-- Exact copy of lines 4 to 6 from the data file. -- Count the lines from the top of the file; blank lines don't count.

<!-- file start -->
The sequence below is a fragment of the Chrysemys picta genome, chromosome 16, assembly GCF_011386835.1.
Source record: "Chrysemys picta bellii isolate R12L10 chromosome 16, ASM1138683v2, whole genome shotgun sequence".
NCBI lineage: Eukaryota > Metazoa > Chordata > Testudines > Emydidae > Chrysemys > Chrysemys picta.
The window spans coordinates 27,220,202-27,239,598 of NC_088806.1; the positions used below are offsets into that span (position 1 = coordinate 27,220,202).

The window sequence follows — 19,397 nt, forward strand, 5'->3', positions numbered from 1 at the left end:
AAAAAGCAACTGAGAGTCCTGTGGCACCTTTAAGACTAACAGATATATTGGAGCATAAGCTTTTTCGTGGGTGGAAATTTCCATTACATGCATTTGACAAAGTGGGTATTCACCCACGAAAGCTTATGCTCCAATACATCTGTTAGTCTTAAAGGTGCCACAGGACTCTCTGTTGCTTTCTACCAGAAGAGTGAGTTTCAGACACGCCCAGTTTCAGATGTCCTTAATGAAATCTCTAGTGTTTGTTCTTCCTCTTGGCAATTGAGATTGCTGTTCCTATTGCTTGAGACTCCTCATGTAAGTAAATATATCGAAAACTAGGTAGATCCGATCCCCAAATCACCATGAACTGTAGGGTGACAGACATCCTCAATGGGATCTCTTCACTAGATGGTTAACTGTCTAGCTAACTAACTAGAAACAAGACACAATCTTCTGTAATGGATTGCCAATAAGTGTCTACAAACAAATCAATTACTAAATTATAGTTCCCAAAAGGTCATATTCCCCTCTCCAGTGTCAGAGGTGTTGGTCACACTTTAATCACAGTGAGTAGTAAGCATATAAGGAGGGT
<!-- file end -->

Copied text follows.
The window spans coordinates 27,220,202-27,239,598 of NC_088806.1; the positions used below are offsets into that span (position 1 = coordinate 27,220,202).

The window sequence follows — 19,397 nt, forward strand, 5'->3', positions numbered from 1 at the left end:
AAAAAGCAACTGAGAGTCCTGTGGCACCTTTAAGACTAACAGATATATTGGAGCATAAGCTTTTTCGTGGGTGGAAATTTCCATTACATGCATTTGACAAAGTGGGTATTCACCCACGAAAGCTTATGCTCCAATACATCTGTTAGTCTTAAAGGTGCCACAGGACTCTCTGTTGCTTTCTACCAGAAGAGTGAGTTTCAGACACGCCCAGTTTCAGATGTCCTTAATGAAATCTCTAGTGTTTGTTCTTCCTCTTGGCAATTGAGATTGCTGTTCCTATTGCTTGAGACTCCTCATGTAAGTAAATATATCGAAAACTAGGTAGATCCGATCCCCAAATCACCATGAACTGTAGGGTGACAGACATCCTCAATGGGATCTCTTCACTAGATGGTTAACTGTCTAGCTAACTAACTAGAAACAAGACACAATCTTCTGTAATGGATTGCCAATAAGTGTCTACAAACAAATCAATTACTAAATTATAGTTCCCAAAAGGTCATATTCCCCTCTCCAGTGTCAGAGGTGTTGGTCACACTTTAATCACAGTGAGTAGTAAGCATATAAGGAGGGT